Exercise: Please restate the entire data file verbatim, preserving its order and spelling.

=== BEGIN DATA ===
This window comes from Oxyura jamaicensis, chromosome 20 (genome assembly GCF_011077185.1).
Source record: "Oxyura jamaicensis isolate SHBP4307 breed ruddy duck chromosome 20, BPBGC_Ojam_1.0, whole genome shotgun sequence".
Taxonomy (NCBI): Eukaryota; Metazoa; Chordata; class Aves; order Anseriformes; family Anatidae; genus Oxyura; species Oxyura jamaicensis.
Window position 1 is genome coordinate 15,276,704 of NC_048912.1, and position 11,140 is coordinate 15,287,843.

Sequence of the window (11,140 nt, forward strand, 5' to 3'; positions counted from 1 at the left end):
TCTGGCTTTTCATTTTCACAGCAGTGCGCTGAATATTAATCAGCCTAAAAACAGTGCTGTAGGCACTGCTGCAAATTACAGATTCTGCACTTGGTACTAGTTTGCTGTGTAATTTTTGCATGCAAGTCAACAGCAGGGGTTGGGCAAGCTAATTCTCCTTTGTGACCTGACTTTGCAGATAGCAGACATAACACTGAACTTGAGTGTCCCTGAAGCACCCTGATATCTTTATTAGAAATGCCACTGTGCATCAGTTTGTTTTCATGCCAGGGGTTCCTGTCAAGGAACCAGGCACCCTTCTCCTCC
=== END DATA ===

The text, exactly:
This window comes from Oxyura jamaicensis, chromosome 20 (genome assembly GCF_011077185.1).
Source record: "Oxyura jamaicensis isolate SHBP4307 breed ruddy duck chromosome 20, BPBGC_Ojam_1.0, whole genome shotgun sequence".
Taxonomy (NCBI): Eukaryota; Metazoa; Chordata; class Aves; order Anseriformes; family Anatidae; genus Oxyura; species Oxyura jamaicensis.
Window position 1 is genome coordinate 15,276,704 of NC_048912.1, and position 11,140 is coordinate 15,287,843.

Sequence of the window (11,140 nt, forward strand, 5' to 3'; positions counted from 1 at the left end):
TCTGGCTTTTCATTTTCACAGCAGTGCGCTGAATATTAATCAGCCTAAAAACAGTGCTGTAGGCACTGCTGCAAATTACAGATTCTGCACTTGGTACTAGTTTGCTGTGTAATTTTTGCATGCAAGTCAACAGCAGGGGTTGGGCAAGCTAATTCTCCTTTGTGACCTGACTTTGCAGATAGCAGACATAACACTGAACTTGAGTGTCCCTGAAGCACCCTGATATCTTTATTAGAAATGCCACTGTGCATCAGTTTGTTTTCATGCCAGGGGTTCCTGTCAAGGAACCAGGCACCCTTCTCCTCC